US lawmakers embrace fight against IS, some question Obama plan

US lawmakers embrace fight against IS, some question Obama plan
Senator Rand Paul (R-KY) speaks during the inaugural Freedom Summit meeting for conservative speakers in Manchester, New Hampshire April 12, 2014.

WASHINGTON - US lawmakers say they are on the verge of taking a "war vote" as they consider whether to back President Barack Obama's campaign to destroy Islamic State, and despite broad support for action many fear being drawn into a quagmire.

The White House wants Congress to approve $500 million to train and arm moderate Syrian rebels to battle Islamic State militants, a show of confidence for administration officials as they try to form an international coalition.

The beheadings of two US captives by Islamic State have steeled lawmakers to the need for more military action, and both Democratic and Republican congressional leaders were supportive of Obama's plan on Wednesday.

But some Republicans in particular say they want more information from the administration about its wider strategy to combat global terrorism, and many would prefer a broad vote rather than one focused on funding.

"This could be taken by some as a war vote," said House Appropriations Committee Chairman Hal Rogers, adding that he has reservations about providing weapons that could fall into enemy hands.

"There are so many unknowns that we are dealing with here, it's too early to make any decisions," the Kentucky Republican told reporters shortly before Obama told Americans in a speech on Wednesday night that he had authorised an escalation of his campaign against Islamic State.

Republican Senator Rand Paul, also from Kentucky and normally a leader of his party's isolationist wing, said he would support military action against Islamic State, but wants Obama to "follow the Constitution" and seek congressional authorisation.

Just a year ago, US lawmakers recoiled at the thought of military strikes against Syria's government for using chemical weapons. They handed Obama an embarrassing foreign policy defeat as anti-war Democrats joined isolationist Republicans in a rare show of bi-partisanship that killed his request for strikes.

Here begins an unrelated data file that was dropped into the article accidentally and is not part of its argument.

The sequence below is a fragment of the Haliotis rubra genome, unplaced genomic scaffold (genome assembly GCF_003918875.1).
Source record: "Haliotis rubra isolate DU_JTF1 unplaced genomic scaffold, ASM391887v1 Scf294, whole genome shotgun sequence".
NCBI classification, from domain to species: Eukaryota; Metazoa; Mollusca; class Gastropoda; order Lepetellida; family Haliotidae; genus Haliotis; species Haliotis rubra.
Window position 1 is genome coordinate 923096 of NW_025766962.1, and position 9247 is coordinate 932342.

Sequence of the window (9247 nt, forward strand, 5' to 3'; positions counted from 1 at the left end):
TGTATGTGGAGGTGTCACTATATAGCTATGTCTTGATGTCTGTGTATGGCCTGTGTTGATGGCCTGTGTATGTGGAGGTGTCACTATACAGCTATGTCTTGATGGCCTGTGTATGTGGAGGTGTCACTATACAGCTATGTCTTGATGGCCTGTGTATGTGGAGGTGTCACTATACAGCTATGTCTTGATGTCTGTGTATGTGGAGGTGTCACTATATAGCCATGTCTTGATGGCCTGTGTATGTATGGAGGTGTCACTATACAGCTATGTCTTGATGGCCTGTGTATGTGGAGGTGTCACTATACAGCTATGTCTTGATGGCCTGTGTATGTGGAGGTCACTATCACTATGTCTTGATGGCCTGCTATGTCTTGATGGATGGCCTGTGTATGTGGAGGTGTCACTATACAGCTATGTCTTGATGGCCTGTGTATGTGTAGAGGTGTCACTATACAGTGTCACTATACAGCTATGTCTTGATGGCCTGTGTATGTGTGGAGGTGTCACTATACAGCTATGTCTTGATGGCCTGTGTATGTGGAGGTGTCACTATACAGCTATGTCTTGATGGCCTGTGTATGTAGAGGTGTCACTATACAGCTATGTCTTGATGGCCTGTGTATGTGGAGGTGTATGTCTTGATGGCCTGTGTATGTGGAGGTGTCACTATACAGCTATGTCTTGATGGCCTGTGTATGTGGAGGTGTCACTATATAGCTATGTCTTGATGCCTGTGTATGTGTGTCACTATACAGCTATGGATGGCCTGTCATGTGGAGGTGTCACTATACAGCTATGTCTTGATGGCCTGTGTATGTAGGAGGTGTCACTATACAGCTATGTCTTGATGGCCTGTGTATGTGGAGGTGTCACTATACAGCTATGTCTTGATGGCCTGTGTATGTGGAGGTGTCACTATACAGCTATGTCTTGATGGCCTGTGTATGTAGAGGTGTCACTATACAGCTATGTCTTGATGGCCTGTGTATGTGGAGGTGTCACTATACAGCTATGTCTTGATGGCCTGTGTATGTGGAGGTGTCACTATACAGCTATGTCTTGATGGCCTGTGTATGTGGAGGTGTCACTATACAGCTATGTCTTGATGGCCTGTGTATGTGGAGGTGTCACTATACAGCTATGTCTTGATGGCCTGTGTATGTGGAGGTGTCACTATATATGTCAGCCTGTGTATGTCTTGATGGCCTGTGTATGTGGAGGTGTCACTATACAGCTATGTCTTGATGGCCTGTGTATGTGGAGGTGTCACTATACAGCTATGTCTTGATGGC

Democrats are crossing the aisle again, this time as they voice strong support for attacking Islamic State, though the overwhelming majority of lawmakers from both parties oppose the idea of sending in any US ground troops.

"I often disagree with the president's foreign policy, but you've got to come together as a nation to stand up to ISIS," said Representative Luke Messer, an Indiana Republican, using another name for Islamic State.

While criticising Obama's previous handling of the threat from Syria, Representative Tom Cole, an Oklahoma Republican, predicted Obama would ultimately get bipartisan support.

"You back presidents up in a situation like this," Cole said.

Obama has requested that funds for training rebels be included in a stop-gap funding bill that would avert a US government shutdown on Oct. 1, the start of a new fiscal year.

The White House has said Obama he does not believe he needs Congress' formal authorisation to attack Islamic State.

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